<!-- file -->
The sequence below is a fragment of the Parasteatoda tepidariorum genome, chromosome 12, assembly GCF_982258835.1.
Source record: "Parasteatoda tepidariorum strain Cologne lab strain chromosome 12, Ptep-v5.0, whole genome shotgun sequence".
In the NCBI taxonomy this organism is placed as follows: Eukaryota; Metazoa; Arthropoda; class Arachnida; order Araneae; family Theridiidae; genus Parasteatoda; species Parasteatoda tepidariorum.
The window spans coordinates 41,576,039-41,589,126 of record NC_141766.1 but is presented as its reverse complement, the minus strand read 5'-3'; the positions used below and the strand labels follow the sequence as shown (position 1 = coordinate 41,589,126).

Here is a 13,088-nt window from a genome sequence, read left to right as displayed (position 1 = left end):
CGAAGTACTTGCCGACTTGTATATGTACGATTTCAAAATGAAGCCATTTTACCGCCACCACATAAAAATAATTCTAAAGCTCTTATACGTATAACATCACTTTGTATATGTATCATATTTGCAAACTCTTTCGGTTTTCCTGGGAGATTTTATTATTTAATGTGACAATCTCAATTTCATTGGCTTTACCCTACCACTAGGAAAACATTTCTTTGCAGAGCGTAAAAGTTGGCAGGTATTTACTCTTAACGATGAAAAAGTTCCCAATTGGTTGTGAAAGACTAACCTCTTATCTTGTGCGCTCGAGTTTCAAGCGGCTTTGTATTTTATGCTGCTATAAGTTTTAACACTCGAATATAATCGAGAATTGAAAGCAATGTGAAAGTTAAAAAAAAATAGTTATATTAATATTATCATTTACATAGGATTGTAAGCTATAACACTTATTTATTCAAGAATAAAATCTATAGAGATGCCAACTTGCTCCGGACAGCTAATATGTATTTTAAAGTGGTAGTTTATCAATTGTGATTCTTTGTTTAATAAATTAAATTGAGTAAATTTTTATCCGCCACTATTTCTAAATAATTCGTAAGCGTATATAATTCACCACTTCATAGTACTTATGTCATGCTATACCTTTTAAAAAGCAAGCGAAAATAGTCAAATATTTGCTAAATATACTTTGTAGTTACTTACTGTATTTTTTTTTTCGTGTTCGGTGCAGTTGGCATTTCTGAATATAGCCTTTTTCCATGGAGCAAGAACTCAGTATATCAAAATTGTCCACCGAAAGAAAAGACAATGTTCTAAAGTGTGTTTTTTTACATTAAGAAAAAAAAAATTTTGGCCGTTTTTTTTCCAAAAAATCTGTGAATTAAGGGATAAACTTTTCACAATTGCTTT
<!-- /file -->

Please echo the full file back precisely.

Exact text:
The sequence below is a fragment of the Parasteatoda tepidariorum genome, chromosome 12, assembly GCF_982258835.1.
Source record: "Parasteatoda tepidariorum strain Cologne lab strain chromosome 12, Ptep-v5.0, whole genome shotgun sequence".
In the NCBI taxonomy this organism is placed as follows: Eukaryota; Metazoa; Arthropoda; class Arachnida; order Araneae; family Theridiidae; genus Parasteatoda; species Parasteatoda tepidariorum.
The window spans coordinates 41,576,039-41,589,126 of record NC_141766.1 but is presented as its reverse complement, the minus strand read 5'-3'; the positions used below and the strand labels follow the sequence as shown (position 1 = coordinate 41,589,126).

Here is a 13,088-nt window from a genome sequence, read left to right as displayed (position 1 = left end):
CGAAGTACTTGCCGACTTGTATATGTACGATTTCAAAATGAAGCCATTTTACCGCCACCACATAAAAATAATTCTAAAGCTCTTATACGTATAACATCACTTTGTATATGTATCATATTTGCAAACTCTTTCGGTTTTCCTGGGAGATTTTATTATTTAATGTGACAATCTCAATTTCATTGGCTTTACCCTACCACTAGGAAAACATTTCTTTGCAGAGCGTAAAAGTTGGCAGGTATTTACTCTTAACGATGAAAAAGTTCCCAATTGGTTGTGAAAGACTAACCTCTTATCTTGTGCGCTCGAGTTTCAAGCGGCTTTGTATTTTATGCTGCTATAAGTTTTAACACTCGAATATAATCGAGAATTGAAAGCAATGTGAAAGTTAAAAAAAAATAGTTATATTAATATTATCATTTACATAGGATTGTAAGCTATAACACTTATTTATTCAAGAATAAAATCTATAGAGATGCCAACTTGCTCCGGACAGCTAATATGTATTTTAAAGTGGTAGTTTATCAATTGTGATTCTTTGTTTAATAAATTAAATTGAGTAAATTTTTATCCGCCACTATTTCTAAATAATTCGTAAGCGTATATAATTCACCACTTCATAGTACTTATGTCATGCTATACCTTTTAAAAAGCAAGCGAAAATAGTCAAATATTTGCTAAATATACTTTGTAGTTACTTACTGTATTTTTTTTTTCGTGTTCGGTGCAGTTGGCATTTCTGAATATAGCCTTTTTCCATGGAGCAAGAACTCAGTATATCAAAATTGTCCACCGAAAGAAAAGACAATGTTCTAAAGTGTGTTTTTTTACATTAAGAAAAAAAAAATTTTGGCCGTTTTTTTTCCAAAAAATCTGTGAATTAAGGGATAAACTTTTCACAATTGCTTT